Greg Cote

Canes’ family-first decision is worth defending in court — even if it costs them $650K

The Miami Hurricanes and coach Mark Richt were morally right to cancel the game at Arkansas State because of Hurricane Irma, but Arkansas State hopes it is legally right in demanding a $650,000 penalty from UM.
The Miami Hurricanes and coach Mark Richt were morally right to cancel the game at Arkansas State because of Hurricane Irma, but Arkansas State hopes it is legally right in demanding a $650,000 penalty from UM.

Arkansas State University looks outrageously tone-deaf in threatening to sue the University of Miami for canceling that September football game due to Hurricane Irma. Their lawyers are waving a contract in demanding UM pay a $650,000 penalty — and yes, legally, they have an argument — but Arkansas State is so on the wrong side of this morally that it loses even if it wins. And Miami wins even it loses for having had the compassion to make a decision that put family ahead of football.

To a major-college program $650K is not an onerous amount. The Hurricanes could pay by Thursday’s contractual deadline, avoid a court case and make this mess disappear. But the school is right to fight on principle. Arkansas State’s threat of legal action smells like civil extortion.

At the crux of the possible litigation is a “Force Majeure” provision of the contract the two schools signed in 2013 to play this past Sept. 9 — just as massive Category 4 Irma was about to strike South Florida. (Force Majeure is legalese for unforeseeable circumstances that prevent someone from fulfilling a contract. I’m married to a lawyer. They actually talk like that. It’s funny.)

So the canceling party owes the other side $650,000 unless there is Force Majeure, a.k.a. a pretty damned good excuse why you had to cancel.

This story fascinates because there is strong argument on both sides: Arkansas State’s letter of the law vs. Miami’s family-first common sense.

Contractually, no penalty is due if one side cancels “in the event that it becomes impossible to play such game(s) by reason of unforeseen catastrophe or disaster.” Clearly, a major hurricane would qualify. But Arkansas State argues it was not “impossible” for UM to play a game 1,100 miles away from where the hurricane was heading. Even coach Mark Richt admitted at the time that “logistically,” UM likely could have played the game as scheduled.

UM coach Mark Richt discusses the football team's saga in relation to Hurricane Irma, on Sunday, Sept. 17, 2017, at Disney's ESPN Wide World of Sports.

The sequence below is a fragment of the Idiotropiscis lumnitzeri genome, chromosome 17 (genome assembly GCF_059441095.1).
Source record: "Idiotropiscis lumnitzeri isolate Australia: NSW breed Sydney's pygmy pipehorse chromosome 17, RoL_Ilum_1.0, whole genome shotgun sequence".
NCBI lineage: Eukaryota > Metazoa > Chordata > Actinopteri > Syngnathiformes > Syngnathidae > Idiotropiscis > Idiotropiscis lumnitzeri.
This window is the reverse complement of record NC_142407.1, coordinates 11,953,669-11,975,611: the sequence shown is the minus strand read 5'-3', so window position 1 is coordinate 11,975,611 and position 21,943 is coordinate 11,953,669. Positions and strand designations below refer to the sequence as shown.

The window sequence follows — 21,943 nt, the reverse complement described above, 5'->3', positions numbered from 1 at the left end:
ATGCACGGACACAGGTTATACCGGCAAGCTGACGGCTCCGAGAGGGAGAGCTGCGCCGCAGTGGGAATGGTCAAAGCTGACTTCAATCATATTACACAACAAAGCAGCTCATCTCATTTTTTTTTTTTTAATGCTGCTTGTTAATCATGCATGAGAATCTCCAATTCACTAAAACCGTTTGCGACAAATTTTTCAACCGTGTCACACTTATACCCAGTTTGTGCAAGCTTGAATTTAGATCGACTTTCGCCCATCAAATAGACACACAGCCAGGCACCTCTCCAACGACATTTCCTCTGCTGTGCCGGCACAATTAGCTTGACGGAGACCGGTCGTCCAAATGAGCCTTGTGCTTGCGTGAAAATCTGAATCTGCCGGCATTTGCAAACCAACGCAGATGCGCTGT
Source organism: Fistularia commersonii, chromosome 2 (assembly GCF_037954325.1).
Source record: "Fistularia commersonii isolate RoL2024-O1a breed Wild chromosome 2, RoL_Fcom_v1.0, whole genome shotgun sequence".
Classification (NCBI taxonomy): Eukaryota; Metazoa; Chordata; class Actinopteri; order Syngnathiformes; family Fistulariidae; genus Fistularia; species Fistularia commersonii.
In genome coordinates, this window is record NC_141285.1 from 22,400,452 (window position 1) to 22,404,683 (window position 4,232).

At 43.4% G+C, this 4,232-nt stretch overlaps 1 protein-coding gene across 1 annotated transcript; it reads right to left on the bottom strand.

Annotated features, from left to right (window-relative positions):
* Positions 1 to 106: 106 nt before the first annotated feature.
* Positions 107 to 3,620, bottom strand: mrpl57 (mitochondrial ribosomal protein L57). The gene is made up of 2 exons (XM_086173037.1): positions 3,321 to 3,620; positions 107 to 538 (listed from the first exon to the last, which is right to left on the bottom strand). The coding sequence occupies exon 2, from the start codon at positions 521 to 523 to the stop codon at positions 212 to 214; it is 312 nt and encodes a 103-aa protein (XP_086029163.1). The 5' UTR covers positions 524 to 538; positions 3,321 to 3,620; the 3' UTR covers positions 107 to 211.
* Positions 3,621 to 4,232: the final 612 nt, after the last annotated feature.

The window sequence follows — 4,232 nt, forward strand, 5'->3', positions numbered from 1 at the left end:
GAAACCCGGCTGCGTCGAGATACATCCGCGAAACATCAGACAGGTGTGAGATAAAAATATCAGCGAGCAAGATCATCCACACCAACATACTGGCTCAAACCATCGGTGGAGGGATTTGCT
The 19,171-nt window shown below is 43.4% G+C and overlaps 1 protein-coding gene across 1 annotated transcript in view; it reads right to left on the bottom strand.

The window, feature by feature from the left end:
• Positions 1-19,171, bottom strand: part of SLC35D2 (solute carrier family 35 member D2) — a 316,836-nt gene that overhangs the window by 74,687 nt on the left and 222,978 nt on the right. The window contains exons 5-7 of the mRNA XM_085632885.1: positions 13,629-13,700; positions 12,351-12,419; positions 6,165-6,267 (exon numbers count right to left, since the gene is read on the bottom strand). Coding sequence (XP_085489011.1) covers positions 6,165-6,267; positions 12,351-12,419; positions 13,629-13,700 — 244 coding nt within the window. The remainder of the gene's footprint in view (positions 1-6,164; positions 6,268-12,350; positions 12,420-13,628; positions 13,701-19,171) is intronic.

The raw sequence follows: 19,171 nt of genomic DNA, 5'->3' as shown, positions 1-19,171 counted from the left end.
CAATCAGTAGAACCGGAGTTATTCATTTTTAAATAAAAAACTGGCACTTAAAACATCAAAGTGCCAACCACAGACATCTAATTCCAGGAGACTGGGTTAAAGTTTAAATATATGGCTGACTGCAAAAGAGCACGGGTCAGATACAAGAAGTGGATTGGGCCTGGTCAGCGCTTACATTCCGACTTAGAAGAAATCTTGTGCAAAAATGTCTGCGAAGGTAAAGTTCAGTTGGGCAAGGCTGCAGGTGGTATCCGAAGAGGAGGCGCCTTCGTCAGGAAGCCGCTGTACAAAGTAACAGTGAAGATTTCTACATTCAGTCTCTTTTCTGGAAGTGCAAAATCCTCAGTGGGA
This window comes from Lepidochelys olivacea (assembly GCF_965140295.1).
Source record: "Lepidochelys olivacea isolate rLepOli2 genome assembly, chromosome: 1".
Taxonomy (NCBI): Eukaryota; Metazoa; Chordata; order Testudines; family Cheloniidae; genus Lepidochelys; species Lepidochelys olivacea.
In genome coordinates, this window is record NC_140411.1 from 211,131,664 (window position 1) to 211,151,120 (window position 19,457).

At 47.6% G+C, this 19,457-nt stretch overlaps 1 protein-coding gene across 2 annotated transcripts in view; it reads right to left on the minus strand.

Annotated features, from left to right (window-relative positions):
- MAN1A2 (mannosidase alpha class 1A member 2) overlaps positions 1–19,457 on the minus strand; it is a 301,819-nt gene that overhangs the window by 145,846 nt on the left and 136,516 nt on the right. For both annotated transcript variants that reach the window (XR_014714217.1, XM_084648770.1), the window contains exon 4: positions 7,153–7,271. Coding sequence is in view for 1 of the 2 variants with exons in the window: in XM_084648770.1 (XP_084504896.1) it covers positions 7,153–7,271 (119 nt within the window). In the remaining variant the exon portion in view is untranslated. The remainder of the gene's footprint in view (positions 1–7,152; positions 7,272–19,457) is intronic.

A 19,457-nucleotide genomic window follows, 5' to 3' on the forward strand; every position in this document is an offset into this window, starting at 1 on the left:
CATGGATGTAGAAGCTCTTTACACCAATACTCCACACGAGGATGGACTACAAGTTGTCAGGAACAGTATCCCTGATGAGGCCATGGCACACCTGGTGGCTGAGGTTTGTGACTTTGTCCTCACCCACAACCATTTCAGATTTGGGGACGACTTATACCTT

But Richt also said: “Our number one goal was the safety of everybody. That’s why we made the decision early not to play the game. I didn’t want to have a team in Arkansas while all heck is breaking loose with everybody’s family. I didn’t want my players to look at me, like, ‘Coach, why are we here? What are we doing here?’ 

Richt wanted to give his players and staff the chance to be with family and evacuate South Florida or ride out the storm if they chose — not be half a country away playing a game. (As it turned out we got lucky with Irma, dodged the brunt of it when it veered west at the last moment. Still, when UM made its decision the killer storm seemed headed right for us. I have been through the threat of a dozen major hurricanes as a lifelong Floridian, and have never been more worried than I was as Irma barreled in.)

That decision by Richt was emotional, understandable, from-the-heart reasoning that felt right at gut level.

Arkansas State — apparently unconcerned that from a public-relations standpoint it comes off as petty and callous — argues that Miami should have traveled to play despite Irma’s threat back home.

Miami has principle and heart on its side. The court might still rule Arkansas State is right.

“We strongly believe in our standing,” UM athletic director Blake James said in an email to the Miami Herald, adding he’d have no additional comment “as both parties’ attorneys bring this to resolution.”

A lawyer buddy of mine suggested Miami might be at a disadvantage in court unless it could prove it would have been in danger by traveling. He said his advice to UM would be to try to settle the dispute and avoid a court case by offering half the amount and a future game.

The Davie Police Department provided these aerial shots of some of the damage and flooding in Davie, Fla., as a result of Hurricane Irma.

The comical aside in all of this is the idea that some loony fans in northeast Arkansas believe Miami canceled because it was afraid of playing their team. Dear Loons: Miami beat you 41-20 when last the schools met. The Canes were 10-3 in a Power 5 conference this season and ended ranked No. 13 in the nation while you were going 7-5 in the minor Sun Belt. UM wanting to avoid Arkansas State would be like a lion running scared from an antelope.

Arkansas State vs. Miami was a football game that became a legal fight and is down to the lawyers now because nothing is clear-cut or inarguable here.

It is obvious why the Dolphins had to postpone their Sept. 10 NFL home opener because of Irma. It is not as obvious why UM needed to cancel its road game.

It might distill to this:

The Canes could have made that trip, but that does not mean they should have.

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